What began as a five-year experiment to allow women to fly fighter jets in the Indian Air Force could now see them serve longer in the demanding role, with the IAF set to review the previous decision, Air Chief Marshal RKS Bhadauria said on Wednesday.
The IAF chief, in an interview, spoke in detail about the ongoing reforms in the defence sector, budget cuts likely to be triggered by the impact of the coronavirus disease (Covid-19) pandemic on the economy , the role of the locally-made light combat aircraft (LCA) in the air force’s modernisation and the theaterisation of the Indian military.
Nine women have been commissioned as fighter pilots after the experimental scheme for their induction into the combat stream was introduced in 2015, a watershed in the air force’s history.
“As far as the performance of women fighter pilots is concerned, the IAF is satisfied with their progress and we intend to extend this option (beyond five years). The response and performance of women who have joined the fighter stream has been very good,” Bhadauria said.
Currently, there are a total of 111 women pilots serving in the IAF, including those who fly transport planes and choppers.
The IAF chief spoke about his expectations from the reforms announced by the government in line with Prime Minister Narendra Modi’s ‘Atmanirbhar Bharat Abhiyan’ — especially raising the foreign direct investment (FDI) limit in the manufacture of defence equipment to 74%.
“Raising the FDI limit from 49% to 74% is a huge step as it will pull more foreign investment into the industry. It will also bring in technical know how and incentivise transfer of technology for foreign manufacturers,” Bhadauria said.
He said the measures for the defence sector would provide a fillip especially in areas such as fighter/transport aircraft manufacturing and aero engine design.
Asked to comment on the likely cut in the military’s budget because of the Covid-19 pandemic, the IAF chief said the air force was working on reducing expenditure through various steps aimed at rationalising and re-prioritising its procurement plans.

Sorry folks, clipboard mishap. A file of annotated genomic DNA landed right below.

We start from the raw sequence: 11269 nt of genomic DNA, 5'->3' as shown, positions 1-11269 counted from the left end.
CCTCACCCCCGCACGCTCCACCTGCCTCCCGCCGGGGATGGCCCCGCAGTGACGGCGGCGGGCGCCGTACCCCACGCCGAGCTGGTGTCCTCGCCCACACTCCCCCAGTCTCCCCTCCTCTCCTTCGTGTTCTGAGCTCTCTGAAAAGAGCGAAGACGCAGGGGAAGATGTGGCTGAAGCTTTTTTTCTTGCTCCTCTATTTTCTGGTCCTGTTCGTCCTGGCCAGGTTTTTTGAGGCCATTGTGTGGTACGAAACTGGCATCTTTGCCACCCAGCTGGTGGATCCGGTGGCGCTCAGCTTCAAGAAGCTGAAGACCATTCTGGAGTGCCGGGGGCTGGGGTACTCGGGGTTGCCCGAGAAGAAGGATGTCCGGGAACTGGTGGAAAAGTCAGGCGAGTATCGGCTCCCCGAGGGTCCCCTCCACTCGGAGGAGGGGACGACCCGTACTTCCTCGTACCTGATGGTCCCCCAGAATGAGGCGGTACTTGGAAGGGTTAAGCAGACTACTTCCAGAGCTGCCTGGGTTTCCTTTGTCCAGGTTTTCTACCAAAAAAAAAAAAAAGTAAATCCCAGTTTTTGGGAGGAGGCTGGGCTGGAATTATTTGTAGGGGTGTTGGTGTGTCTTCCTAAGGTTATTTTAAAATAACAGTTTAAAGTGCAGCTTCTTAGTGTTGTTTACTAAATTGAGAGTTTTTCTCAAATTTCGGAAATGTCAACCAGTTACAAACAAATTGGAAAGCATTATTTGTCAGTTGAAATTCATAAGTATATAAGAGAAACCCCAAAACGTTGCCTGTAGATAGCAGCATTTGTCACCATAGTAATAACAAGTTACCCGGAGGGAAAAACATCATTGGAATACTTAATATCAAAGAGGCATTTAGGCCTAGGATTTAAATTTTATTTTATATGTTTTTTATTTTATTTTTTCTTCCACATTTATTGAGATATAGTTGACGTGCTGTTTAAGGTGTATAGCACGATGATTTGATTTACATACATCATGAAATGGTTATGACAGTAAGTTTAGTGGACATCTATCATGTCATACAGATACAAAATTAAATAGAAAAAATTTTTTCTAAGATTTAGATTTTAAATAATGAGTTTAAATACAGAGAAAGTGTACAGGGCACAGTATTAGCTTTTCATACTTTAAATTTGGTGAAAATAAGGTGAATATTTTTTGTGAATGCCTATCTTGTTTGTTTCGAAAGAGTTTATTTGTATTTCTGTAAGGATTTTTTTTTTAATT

“All international and large-scale domestic exercises have been cancelled. Further, cost-cutting measures in revenue and reorienting our procurements is also being done. We will carefully calibrate the available resources to ensure current combat capabilities are not affected,” Bhadauria said.
The IAF chief, who operationalised the second LCA squadron at Sulur on Wednesday, said the LCA programme was vital to the air force’s future plans and would form the core of its fighter fleet in the coming decades. The IAF has so far ordered 40 LCAs split in the initial operational clearance (IOC) version and the more advanced and final operational clearance (FOC) configuration.
Bhadauria said the IAF was looking forward to signing the contract for 83 LCA Mk-IA jets soon. In March, the defence ministry approved the purchase of the 83 fighters from Hindustan Aeronautics Limited with the deal expected to be worth Rs 38,000 crore.
Asked to comment on the theaterisation of the Indian armed forces, Bhadauria said, “Success in any future operational scenarios hinges on joint operational planning, training and integrated application of forces…The IAF along with the army and navy will do what is necessary to achieve this. The Air Defence command study, headed by the IAF vice chief, is shaping up well in terms of contours and broad structure.”
An Air Defence command will include air defence resources of all the three services.
Theaterisation refers to placing specific units of the army, the navy and the air force under a Theatre Commander. Such commands will come under the operational control of an officer from any of the three services, depending on the function assigned to that command. Experts believe that theatres are key to the way battles will be fought in the future.